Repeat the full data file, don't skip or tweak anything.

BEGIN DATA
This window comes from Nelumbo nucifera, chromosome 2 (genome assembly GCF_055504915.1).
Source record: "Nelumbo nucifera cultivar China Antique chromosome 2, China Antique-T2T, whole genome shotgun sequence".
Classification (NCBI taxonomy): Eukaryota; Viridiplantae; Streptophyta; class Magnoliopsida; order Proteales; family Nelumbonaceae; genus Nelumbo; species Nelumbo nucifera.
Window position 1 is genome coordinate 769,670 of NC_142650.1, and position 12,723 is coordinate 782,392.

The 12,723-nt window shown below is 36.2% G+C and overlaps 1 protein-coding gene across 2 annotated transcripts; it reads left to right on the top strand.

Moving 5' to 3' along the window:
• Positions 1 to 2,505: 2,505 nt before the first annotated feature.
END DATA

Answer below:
This window comes from Nelumbo nucifera, chromosome 2 (genome assembly GCF_055504915.1).
Source record: "Nelumbo nucifera cultivar China Antique chromosome 2, China Antique-T2T, whole genome shotgun sequence".
Classification (NCBI taxonomy): Eukaryota; Viridiplantae; Streptophyta; class Magnoliopsida; order Proteales; family Nelumbonaceae; genus Nelumbo; species Nelumbo nucifera.
Window position 1 is genome coordinate 769,670 of NC_142650.1, and position 12,723 is coordinate 782,392.

The 12,723-nt window shown below is 36.2% G+C and overlaps 1 protein-coding gene across 2 annotated transcripts; it reads left to right on the top strand.

Moving 5' to 3' along the window:
• Positions 1 to 2,505: 2,505 nt before the first annotated feature.